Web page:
Books by Melissa Bowersock

Monday, April 22, 2019

Plot-Driven vs. Character-Driven Stories

I would guess that most readers don’t really want to analyze the stories they read; they just want to sink into them and enjoy them. I don’t know anyone who deliberately chooses a book based on whether it’s a plot-based story or a character-based story. So what’s the difference and why does it matter?plot-driven explosion
A plot-driven story is, generally speaking, about an ordinary person in an extraordinary situation. H. G. Wells’ War of the Worlds is a plot-based story. It’s about a very average Englishman who suddenly finds himself in the unfathomable situation of dodging Martians bent on human destruction. The man is forced to make his way across a war-torn land, struggling to avoid the Martians, help others if he can, and find a way to survive. The man himself could be any man or everyman. In this kind of story, the exterior action affects and drives the interior struggle of the character, his emotions and decisions.
A character-driven story is quite different. It’s more about an extraordinary person who may live in very ordinary conditions. The conflict in a character-based story is almost always internal, yet it drives the exterior action. Robert Louis Stevenson’s Dr. Jekyll and Mr. Hyde is a character-based story about a very unusual man (or men) whose very nature sets the stage for conflict. Dr. Jekyll must deal with his own emotions at the same time as he is dealing with the consequences of Mr. Hyde’s actions.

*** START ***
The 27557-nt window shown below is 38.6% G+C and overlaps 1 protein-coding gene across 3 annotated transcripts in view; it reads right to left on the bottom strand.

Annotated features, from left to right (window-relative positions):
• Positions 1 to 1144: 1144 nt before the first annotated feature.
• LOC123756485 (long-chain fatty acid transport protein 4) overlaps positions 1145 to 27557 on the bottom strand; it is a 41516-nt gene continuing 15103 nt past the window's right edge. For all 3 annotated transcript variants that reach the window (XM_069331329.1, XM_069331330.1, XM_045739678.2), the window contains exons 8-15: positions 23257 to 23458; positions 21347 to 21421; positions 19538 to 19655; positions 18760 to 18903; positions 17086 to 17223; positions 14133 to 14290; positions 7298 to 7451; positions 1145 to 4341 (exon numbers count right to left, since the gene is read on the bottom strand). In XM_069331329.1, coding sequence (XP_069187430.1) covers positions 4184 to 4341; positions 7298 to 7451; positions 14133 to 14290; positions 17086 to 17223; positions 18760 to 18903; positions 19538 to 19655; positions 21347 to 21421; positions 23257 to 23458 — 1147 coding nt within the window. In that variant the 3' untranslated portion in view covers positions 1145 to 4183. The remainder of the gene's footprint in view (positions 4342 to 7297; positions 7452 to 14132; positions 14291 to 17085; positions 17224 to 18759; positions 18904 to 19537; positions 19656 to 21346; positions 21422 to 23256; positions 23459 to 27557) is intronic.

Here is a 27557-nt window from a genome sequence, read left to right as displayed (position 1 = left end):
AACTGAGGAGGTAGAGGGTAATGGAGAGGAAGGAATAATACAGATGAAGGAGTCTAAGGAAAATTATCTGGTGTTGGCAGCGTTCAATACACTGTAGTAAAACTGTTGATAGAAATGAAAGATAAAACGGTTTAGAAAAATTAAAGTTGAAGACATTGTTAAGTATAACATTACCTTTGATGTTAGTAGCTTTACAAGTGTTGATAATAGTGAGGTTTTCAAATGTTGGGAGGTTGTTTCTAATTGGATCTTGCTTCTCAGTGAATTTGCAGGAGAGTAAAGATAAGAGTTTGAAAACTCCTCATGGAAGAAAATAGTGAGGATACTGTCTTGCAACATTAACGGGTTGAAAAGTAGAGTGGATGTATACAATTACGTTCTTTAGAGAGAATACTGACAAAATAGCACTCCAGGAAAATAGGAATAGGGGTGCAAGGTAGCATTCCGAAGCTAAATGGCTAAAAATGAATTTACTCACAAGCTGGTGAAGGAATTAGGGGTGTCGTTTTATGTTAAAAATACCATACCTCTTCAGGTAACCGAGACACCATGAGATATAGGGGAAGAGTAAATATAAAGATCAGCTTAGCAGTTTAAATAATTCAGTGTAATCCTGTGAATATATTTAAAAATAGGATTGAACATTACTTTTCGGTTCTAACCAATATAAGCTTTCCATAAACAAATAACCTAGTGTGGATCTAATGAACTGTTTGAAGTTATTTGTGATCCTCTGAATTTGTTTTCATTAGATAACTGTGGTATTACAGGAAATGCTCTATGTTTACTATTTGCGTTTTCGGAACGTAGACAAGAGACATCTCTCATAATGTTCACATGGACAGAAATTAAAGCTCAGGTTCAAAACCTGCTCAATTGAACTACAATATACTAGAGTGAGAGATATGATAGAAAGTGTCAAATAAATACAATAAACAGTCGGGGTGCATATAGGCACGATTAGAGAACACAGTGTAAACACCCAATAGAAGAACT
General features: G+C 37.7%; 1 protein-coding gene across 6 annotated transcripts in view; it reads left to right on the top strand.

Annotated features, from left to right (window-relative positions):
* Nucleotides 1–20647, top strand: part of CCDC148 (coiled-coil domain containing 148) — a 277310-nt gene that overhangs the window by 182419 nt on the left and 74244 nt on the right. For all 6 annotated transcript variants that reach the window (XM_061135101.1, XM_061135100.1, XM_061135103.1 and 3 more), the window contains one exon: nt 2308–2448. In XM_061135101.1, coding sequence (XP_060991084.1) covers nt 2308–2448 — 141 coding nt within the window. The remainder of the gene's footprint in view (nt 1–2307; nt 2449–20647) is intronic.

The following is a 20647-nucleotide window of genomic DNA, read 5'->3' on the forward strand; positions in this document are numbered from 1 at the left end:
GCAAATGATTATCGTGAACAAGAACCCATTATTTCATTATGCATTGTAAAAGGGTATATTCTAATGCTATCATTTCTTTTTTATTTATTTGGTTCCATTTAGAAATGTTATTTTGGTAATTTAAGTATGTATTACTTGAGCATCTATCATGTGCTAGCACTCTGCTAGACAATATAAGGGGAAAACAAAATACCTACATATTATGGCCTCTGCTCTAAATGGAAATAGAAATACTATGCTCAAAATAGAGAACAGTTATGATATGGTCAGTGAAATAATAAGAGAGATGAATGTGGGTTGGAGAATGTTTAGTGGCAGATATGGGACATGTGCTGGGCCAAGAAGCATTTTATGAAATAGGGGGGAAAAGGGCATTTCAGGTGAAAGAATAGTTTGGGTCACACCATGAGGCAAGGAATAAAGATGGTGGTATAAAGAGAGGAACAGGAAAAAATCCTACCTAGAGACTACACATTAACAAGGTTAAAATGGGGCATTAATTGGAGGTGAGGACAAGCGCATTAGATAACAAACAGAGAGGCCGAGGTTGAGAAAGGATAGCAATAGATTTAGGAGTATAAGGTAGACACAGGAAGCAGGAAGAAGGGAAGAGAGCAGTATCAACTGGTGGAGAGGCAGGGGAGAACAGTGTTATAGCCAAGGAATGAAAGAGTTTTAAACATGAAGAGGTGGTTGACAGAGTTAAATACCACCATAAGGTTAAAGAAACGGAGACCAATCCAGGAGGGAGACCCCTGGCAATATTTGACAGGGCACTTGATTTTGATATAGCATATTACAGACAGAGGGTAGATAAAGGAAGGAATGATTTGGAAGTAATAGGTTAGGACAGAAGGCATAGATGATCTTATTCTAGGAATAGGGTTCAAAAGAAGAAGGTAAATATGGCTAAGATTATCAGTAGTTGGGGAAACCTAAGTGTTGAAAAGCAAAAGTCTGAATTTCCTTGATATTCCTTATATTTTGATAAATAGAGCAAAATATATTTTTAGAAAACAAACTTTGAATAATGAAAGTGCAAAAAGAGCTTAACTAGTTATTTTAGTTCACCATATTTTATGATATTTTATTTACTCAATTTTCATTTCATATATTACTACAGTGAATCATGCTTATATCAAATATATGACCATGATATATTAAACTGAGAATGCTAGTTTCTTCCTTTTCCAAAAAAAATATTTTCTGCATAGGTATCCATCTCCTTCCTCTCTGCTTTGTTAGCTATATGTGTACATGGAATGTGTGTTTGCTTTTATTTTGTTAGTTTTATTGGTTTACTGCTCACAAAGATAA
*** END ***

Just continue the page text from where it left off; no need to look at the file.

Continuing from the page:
In a recent discussion of a plot-driven book with a friend, I mentioned the emotional character arc (or lack thereof) and my friend asked, “Isn’t that only in a character-driven book?” Well, yes and no.
Although each type of story relies largely on a certain kind of action — exterior action in a plot-based story and interior action in a character-based story — both types contain at least the possibility of the two separate layers of story arcs. What I find lacking in so many plot-based books is the arc of the protagonist’s emotional growth, particularly in series. I’ve recently read a few books in an action/adventure series, and while I’ve enjoyed the stories, I’ve realized that they have very little soul to them. They remind me of a season of hour-long TV dramas where the main character starts out at the top of the hour, searches out or is drawn into a mystery, intrigue or conflict, solves the conflict (but not without setbacks and surprises) and finishes the hour emotionally as the same character he was when it started, ready to begin the next installment. While the main character may learn things along the way about his adversary, a secret group, maybe little-known history, he does not, usually, learn much new about himself. The whole point of the show is to bring the character full circle so he can reset and start at ground zero for the next episode.
Granted, someone who is looking for the latest James Bond novel (by whomever) and not finding it is probably not going to default to Louisa May Alcott or Jane Austen. Okay, I get that. But there’s no rule that says a plot-based action/adventure can’t have some emotional growth along the way. I tend to think that the more layers a story has, the more interesting it is. What do you think? Am I asking too much? Is it enough just to have a roller coaster ride? Or do you like your characters with a dash of insight, as well?
Originally published by Indies Unlimited on March 3, 2015.

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